Deals more lucrative, but less people traffic

LAS VEGAS — Even broadcasters are all shook up.

For the first time in at least 14 years, attendance at the National Assn. of Broadcasters’ annual confab has dropped from the previous year, ending an impressive, static-free run. NAB officials attributed the unexpected reduction to the troubled economy.

Preliminary numbers released on Tuesday by the NAB showed that 112,766 people had registered through Monday for the six-day confab, which ends Thursday. In 2000, final attendance figure was 115,293.

Final figure could drop further once the number of actual confab badges picked up is tabulated in the next few weeks.

Until Tuesday NAB had estimated that attendance would be at least as high as last year.

Obvious decline

Confab goers didn’t need to see the figures to know that this year is quieter in terms of sheer human traffic on the show floors at the Las Vegas and Sands convention centers. While they may be inking more lucrative deals this year, exhibitors said that the number of people stopping by their booths was down.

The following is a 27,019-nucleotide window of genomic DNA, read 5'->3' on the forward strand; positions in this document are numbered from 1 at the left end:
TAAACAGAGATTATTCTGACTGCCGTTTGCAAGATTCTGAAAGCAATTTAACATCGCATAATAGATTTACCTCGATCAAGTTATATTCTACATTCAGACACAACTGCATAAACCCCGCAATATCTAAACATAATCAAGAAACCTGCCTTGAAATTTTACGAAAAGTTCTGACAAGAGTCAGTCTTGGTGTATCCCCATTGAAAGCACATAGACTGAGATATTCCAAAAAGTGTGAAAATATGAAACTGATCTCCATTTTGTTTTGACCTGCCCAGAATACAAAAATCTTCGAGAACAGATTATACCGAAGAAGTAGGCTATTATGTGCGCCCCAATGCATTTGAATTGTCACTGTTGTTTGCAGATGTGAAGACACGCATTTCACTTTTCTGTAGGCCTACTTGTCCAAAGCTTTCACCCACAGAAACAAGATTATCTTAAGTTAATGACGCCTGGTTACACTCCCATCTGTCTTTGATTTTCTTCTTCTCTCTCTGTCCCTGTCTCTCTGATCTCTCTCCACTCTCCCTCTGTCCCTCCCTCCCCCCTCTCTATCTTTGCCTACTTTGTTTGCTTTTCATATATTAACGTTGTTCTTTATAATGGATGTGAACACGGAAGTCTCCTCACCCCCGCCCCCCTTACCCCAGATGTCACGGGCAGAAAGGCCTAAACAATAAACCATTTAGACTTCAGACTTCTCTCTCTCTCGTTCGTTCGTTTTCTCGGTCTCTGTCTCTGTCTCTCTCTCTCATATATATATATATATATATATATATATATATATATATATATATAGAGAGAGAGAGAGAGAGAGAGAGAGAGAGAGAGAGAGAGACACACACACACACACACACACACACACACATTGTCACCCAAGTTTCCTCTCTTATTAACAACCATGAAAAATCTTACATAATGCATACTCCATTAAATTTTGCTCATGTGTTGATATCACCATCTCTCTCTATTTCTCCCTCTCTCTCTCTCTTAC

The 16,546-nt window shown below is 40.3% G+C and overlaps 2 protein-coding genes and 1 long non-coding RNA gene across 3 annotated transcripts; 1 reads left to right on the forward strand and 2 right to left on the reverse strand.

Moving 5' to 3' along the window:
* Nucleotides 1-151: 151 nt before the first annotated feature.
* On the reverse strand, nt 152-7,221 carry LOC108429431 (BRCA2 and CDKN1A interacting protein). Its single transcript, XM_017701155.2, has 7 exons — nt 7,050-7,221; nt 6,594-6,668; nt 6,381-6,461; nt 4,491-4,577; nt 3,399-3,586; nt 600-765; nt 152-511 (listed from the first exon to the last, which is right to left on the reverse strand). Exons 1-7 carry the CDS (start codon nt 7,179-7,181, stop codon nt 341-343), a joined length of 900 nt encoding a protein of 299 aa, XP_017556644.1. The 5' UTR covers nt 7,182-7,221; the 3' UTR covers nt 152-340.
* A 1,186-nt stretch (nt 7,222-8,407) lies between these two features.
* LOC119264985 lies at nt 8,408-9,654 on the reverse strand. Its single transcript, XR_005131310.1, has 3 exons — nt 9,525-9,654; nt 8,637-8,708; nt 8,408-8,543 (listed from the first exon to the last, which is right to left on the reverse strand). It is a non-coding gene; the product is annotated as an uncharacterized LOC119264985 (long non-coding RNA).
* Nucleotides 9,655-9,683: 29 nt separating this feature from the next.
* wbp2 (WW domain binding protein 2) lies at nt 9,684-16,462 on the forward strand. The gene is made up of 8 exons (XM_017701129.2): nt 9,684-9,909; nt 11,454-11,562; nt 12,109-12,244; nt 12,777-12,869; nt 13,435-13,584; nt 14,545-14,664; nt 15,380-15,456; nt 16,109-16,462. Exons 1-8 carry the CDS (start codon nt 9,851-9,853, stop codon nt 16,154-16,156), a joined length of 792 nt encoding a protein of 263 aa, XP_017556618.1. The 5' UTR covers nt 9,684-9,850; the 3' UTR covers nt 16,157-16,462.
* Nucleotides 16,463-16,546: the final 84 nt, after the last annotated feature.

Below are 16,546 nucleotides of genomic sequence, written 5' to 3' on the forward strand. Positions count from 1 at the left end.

“The more serious people seem to be coming to this year’s show,” said one high-level IBM exec. “This time it’s not all talk, but deal time.”

NAB spokesman Dennis Wharton said broadcasters — just like all other sectors — are cutting back on expenses due to the uncertain economy.

Others say the recent resignation of CBS from NAB clearly had an impact on this year’s confab. The net pulled out after all plans and estimates for NAB had been tabulated

One NAB exec said the media’s focus on the attendance number was overblown. “What does it matter once you’re over 100,000 if it’s 115,000 or 112,000?” the exec said.

In 1986, 39,000 industryites attended NAB. By 1991, the number had grown to 51,217. In 1998, 100,245 attended and in 1999, 104,805.

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